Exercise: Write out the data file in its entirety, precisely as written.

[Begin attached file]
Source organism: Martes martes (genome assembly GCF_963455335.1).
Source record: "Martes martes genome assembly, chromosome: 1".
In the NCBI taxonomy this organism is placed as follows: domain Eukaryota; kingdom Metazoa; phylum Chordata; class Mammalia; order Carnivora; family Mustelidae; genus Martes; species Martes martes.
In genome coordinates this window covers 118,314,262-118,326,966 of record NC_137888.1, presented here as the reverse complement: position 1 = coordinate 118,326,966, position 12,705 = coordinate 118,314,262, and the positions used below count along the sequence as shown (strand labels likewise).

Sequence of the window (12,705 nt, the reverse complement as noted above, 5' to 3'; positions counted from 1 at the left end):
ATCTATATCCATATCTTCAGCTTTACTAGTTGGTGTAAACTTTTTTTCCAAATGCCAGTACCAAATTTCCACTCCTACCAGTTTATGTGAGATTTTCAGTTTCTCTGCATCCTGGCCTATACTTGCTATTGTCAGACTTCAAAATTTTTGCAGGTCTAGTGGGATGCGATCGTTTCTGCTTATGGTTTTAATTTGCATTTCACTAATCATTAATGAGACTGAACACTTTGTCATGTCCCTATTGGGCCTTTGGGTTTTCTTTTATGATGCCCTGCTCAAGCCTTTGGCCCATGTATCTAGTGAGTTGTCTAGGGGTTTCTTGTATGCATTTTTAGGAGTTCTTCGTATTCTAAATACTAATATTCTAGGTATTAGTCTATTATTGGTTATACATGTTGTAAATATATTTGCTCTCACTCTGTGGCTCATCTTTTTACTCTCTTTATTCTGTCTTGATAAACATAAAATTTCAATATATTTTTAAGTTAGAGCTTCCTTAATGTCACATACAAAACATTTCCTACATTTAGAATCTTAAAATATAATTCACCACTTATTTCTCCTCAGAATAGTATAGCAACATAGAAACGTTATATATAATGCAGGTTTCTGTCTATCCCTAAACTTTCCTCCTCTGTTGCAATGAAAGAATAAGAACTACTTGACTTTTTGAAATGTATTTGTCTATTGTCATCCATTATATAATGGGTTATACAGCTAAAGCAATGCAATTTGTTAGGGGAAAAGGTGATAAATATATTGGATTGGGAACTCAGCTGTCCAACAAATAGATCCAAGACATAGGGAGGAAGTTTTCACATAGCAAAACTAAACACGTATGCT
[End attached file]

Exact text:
Source organism: Martes martes (genome assembly GCF_963455335.1).
Source record: "Martes martes genome assembly, chromosome: 1".
In the NCBI taxonomy this organism is placed as follows: domain Eukaryota; kingdom Metazoa; phylum Chordata; class Mammalia; order Carnivora; family Mustelidae; genus Martes; species Martes martes.
In genome coordinates this window covers 118,314,262-118,326,966 of record NC_137888.1, presented here as the reverse complement: position 1 = coordinate 118,326,966, position 12,705 = coordinate 118,314,262, and the positions used below count along the sequence as shown (strand labels likewise).

Sequence of the window (12,705 nt, the reverse complement as noted above, 5' to 3'; positions counted from 1 at the left end):
ATCTATATCCATATCTTCAGCTTTACTAGTTGGTGTAAACTTTTTTTCCAAATGCCAGTACCAAATTTCCACTCCTACCAGTTTATGTGAGATTTTCAGTTTCTCTGCATCCTGGCCTATACTTGCTATTGTCAGACTTCAAAATTTTTGCAGGTCTAGTGGGATGCGATCGTTTCTGCTTATGGTTTTAATTTGCATTTCACTAATCATTAATGAGACTGAACACTTTGTCATGTCCCTATTGGGCCTTTGGGTTTTCTTTTATGATGCCCTGCTCAAGCCTTTGGCCCATGTATCTAGTGAGTTGTCTAGGGGTTTCTTGTATGCATTTTTAGGAGTTCTTCGTATTCTAAATACTAATATTCTAGGTATTAGTCTATTATTGGTTATACATGTTGTAAATATATTTGCTCTCACTCTGTGGCTCATCTTTTTACTCTCTTTATTCTGTCTTGATAAACATAAAATTTCAATATATTTTTAAGTTAGAGCTTCCTTAATGTCACATACAAAACATTTCCTACATTTAGAATCTTAAAATATAATTCACCACTTATTTCTCCTCAGAATAGTATAGCAACATAGAAACGTTATATATAATGCAGGTTTCTGTCTATCCCTAAACTTTCCTCCTCTGTTGCAATGAAAGAATAAGAACTACTTGACTTTTTGAAATGTATTTGTCTATTGTCATCCATTATATAATGGGTTATACAGCTAAAGCAATGCAATTTGTTAGGGGAAAAGGTGATAAATATATTGGATTGGGAACTCAGCTGTCCAACAAATAGATCCAAGACATAGGGAGGAAGTTTTCACATAGCAAAACTAAACACGTATGCT